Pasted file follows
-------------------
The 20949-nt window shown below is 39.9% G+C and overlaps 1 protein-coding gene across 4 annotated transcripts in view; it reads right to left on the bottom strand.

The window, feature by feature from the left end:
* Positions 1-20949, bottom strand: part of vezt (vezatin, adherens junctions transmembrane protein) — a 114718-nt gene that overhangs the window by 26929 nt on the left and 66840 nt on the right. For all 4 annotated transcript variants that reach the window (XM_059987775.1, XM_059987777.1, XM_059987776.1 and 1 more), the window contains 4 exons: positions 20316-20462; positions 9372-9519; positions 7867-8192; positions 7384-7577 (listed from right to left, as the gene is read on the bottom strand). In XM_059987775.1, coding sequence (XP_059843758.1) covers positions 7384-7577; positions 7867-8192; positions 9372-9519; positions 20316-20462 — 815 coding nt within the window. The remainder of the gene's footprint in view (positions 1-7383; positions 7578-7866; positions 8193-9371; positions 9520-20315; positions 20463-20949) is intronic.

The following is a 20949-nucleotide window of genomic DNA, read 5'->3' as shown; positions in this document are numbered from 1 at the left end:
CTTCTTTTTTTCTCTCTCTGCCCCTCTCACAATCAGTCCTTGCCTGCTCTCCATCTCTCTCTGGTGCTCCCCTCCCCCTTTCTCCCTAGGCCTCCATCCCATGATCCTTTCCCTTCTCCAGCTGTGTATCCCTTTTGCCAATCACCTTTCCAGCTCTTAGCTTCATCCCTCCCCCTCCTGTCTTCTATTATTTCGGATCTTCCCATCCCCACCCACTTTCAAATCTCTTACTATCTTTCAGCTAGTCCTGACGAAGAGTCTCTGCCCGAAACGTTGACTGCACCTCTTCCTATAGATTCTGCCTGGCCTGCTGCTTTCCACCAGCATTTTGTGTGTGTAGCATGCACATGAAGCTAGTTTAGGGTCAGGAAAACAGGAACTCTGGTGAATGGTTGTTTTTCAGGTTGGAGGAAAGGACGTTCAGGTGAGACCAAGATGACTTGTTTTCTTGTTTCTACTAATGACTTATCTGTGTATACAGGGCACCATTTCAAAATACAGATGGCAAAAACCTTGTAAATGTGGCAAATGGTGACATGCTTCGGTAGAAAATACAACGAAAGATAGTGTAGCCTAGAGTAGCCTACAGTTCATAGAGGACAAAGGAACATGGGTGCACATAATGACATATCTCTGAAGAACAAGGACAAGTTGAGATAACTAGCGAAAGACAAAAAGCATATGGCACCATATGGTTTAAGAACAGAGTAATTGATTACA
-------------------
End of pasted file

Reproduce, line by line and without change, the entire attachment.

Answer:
The 20949-nt window shown below is 39.9% G+C and overlaps 1 protein-coding gene across 4 annotated transcripts in view; it reads right to left on the bottom strand.

The window, feature by feature from the left end:
* Positions 1-20949, bottom strand: part of vezt (vezatin, adherens junctions transmembrane protein) — a 114718-nt gene that overhangs the window by 26929 nt on the left and 66840 nt on the right. For all 4 annotated transcript variants that reach the window (XM_059987775.1, XM_059987777.1, XM_059987776.1 and 1 more), the window contains 4 exons: positions 20316-20462; positions 9372-9519; positions 7867-8192; positions 7384-7577 (listed from right to left, as the gene is read on the bottom strand). In XM_059987775.1, coding sequence (XP_059843758.1) covers positions 7384-7577; positions 7867-8192; positions 9372-9519; positions 20316-20462 — 815 coding nt within the window. The remainder of the gene's footprint in view (positions 1-7383; positions 7578-7866; positions 8193-9371; positions 9520-20315; positions 20463-20949) is intronic.

The following is a 20949-nucleotide window of genomic DNA, read 5'->3' as shown; positions in this document are numbered from 1 at the left end:
CTTCTTTTTTTCTCTCTCTGCCCCTCTCACAATCAGTCCTTGCCTGCTCTCCATCTCTCTCTGGTGCTCCCCTCCCCCTTTCTCCCTAGGCCTCCATCCCATGATCCTTTCCCTTCTCCAGCTGTGTATCCCTTTTGCCAATCACCTTTCCAGCTCTTAGCTTCATCCCTCCCCCTCCTGTCTTCTATTATTTCGGATCTTCCCATCCCCACCCACTTTCAAATCTCTTACTATCTTTCAGCTAGTCCTGACGAAGAGTCTCTGCCCGAAACGTTGACTGCACCTCTTCCTATAGATTCTGCCTGGCCTGCTGCTTTCCACCAGCATTTTGTGTGTGTAGCATGCACATGAAGCTAGTTTAGGGTCAGGAAAACAGGAACTCTGGTGAATGGTTGTTTTTCAGGTTGGAGGAAAGGACGTTCAGGTGAGACCAAGATGACTTGTTTTCTTGTTTCTACTAATGACTTATCTGTGTATACAGGGCACCATTTCAAAATACAGATGGCAAAAACCTTGTAAATGTGGCAAATGGTGACATGCTTCGGTAGAAAATACAACGAAAGATAGTGTAGCCTAGAGTAGCCTACAGTTCATAGAGGACAAAGGAACATGGGTGCACATAATGACATATCTCTGAAGAACAAGGACAAGTTGAGATAACTAGCGAAAGACAAAAAGCATATGGCACCATATGGTTTAAGAACAGAGTAATTGATTACA